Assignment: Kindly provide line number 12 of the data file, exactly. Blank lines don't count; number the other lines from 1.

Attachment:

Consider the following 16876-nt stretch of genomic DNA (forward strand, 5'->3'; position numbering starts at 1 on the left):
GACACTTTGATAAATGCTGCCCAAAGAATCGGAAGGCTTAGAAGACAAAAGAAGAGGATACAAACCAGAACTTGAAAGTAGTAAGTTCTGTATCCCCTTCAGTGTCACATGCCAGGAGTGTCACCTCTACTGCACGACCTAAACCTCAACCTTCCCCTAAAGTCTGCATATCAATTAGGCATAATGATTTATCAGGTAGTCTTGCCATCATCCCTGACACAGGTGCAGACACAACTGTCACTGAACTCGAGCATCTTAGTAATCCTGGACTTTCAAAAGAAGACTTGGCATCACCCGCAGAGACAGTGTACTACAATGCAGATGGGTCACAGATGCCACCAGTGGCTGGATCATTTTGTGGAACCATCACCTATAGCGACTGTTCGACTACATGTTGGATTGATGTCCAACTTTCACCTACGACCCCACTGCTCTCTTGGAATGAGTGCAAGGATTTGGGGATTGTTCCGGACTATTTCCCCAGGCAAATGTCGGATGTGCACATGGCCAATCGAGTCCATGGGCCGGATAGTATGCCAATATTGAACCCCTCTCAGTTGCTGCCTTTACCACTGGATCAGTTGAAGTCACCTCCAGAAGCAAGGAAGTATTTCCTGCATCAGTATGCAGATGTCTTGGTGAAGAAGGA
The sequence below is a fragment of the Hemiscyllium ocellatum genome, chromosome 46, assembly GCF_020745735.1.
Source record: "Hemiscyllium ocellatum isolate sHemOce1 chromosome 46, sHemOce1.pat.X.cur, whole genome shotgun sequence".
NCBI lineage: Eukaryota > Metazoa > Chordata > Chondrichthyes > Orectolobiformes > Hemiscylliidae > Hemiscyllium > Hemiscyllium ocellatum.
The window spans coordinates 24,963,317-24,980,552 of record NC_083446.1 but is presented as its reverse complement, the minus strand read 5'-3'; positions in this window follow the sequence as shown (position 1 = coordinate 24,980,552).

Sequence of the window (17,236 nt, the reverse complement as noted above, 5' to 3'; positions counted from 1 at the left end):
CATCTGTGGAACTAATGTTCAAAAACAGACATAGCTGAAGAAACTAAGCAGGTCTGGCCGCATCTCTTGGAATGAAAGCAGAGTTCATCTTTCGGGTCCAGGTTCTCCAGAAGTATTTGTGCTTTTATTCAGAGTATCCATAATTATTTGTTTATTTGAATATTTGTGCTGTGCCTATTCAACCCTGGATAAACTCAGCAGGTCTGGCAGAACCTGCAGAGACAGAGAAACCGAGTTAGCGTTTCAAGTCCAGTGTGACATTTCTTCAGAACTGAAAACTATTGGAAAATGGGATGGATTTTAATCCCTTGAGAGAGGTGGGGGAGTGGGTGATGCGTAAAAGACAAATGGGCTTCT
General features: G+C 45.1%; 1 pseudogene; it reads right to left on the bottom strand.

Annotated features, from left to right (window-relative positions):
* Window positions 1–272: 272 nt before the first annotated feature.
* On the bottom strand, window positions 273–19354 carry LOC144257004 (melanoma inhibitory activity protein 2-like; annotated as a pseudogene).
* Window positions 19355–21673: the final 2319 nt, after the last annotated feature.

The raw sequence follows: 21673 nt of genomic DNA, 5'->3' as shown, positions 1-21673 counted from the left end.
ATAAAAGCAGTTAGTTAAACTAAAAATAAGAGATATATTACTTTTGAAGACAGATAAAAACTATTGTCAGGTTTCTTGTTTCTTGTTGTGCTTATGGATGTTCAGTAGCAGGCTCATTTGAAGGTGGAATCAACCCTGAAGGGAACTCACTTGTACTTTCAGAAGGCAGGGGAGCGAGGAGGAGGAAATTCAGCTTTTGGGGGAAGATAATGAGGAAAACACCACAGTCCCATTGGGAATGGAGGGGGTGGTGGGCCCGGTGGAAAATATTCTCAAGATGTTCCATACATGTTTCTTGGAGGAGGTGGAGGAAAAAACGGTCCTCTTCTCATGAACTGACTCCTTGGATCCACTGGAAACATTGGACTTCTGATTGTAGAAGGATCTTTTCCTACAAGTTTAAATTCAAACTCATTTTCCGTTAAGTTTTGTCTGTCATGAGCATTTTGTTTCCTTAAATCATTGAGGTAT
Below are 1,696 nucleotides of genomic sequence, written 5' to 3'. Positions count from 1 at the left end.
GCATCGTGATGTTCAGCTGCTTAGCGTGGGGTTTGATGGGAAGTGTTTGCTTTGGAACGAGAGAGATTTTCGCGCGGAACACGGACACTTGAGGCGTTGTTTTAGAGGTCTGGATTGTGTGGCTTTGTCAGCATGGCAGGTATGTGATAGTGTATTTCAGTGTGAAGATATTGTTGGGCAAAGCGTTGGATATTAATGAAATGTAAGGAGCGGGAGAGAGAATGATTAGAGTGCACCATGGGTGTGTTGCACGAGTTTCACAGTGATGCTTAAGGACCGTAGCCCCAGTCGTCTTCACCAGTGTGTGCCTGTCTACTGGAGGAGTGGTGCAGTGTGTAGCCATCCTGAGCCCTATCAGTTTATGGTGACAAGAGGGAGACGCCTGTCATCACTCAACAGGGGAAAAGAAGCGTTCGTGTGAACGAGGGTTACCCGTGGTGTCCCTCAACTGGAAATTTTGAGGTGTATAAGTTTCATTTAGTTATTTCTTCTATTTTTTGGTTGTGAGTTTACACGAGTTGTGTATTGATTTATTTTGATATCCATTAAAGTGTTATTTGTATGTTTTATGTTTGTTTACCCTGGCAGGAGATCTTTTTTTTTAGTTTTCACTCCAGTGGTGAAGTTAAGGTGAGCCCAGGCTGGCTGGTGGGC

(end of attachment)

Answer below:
* On the bottom strand, window positions 273–19354 carry LOC144257004 (melanoma inhibitory activity protein 2-like; annotated as a pseudogene).